The singularity of this project lies in its overall distribution. Regulations mandated a maximum of 8 residences, which made a typical apartment building with single-level apartments the default option for this space. However, this project opted for the construction of 8 pairs of semi-detached homes. In other words, residences without shared interior spaces that are almost entirely functionally independent.
Four homes face the street, while four more open onto the back patio. A shared parking garage is located underground—the sole element binding the homes together from beneath. Each home has four levels. A private underground parking area connects directly with the home above. Ground-floor entryways open onto either daytime or evening spaces, depending on whether they face the rear patio or the street. The first floor holds spaces that compliment those on the ground floor. Finally, the top floor includes an attic and the access to a terrace.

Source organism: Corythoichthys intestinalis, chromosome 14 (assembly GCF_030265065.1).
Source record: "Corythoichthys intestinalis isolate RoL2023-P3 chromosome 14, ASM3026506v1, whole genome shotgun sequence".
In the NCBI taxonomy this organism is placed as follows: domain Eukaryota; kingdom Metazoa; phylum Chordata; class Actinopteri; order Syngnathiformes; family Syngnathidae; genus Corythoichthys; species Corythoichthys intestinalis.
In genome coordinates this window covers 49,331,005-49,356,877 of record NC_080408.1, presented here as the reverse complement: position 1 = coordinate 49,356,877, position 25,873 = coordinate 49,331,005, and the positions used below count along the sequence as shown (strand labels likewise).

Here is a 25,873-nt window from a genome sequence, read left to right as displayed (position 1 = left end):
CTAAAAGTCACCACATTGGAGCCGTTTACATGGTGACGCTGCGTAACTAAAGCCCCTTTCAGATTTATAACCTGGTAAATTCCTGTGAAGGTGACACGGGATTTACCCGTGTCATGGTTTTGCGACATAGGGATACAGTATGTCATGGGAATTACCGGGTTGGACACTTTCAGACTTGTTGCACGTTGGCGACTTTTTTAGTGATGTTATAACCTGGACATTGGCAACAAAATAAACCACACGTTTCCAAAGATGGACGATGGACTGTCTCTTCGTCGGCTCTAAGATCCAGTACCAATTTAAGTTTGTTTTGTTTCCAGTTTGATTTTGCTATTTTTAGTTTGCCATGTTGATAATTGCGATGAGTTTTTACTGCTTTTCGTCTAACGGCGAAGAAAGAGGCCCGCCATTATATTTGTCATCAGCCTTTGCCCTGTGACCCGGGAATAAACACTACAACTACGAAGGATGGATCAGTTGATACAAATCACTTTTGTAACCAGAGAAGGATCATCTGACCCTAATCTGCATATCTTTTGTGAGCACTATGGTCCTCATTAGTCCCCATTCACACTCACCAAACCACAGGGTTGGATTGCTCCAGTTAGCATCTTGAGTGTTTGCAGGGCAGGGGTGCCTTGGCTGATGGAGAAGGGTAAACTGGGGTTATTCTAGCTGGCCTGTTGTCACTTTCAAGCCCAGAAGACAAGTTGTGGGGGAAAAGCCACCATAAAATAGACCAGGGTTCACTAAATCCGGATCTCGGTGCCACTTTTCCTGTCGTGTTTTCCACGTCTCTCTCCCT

Stairways organize these residences both horizontally and vertically. They seek to connect all the homes’ different spaces functionally while also visually expanding them. A light, translucent structure stretches upwards, blending the light raining down from above with the light penetrating the innermost sections of each level from their exterior perimeter in an infinite, surprising number of modulations.
The façade is treated as a whole. A brick basement separates the lower level from the street. Once it reaches the rear façade, wide metallic openings appear, blending the exterior patio with the interior. The upper floors are contained within simple, clean arrises that make them appear to be suspended over a long, narrow row of windows. The large windows on the first floor that eagerly take in light were also designed to take up the maximum dimensions of both the homes’ interiors and the building’s shared stairwell. The colours and textures of the materials selected define the intervention and provide harmony to the whole.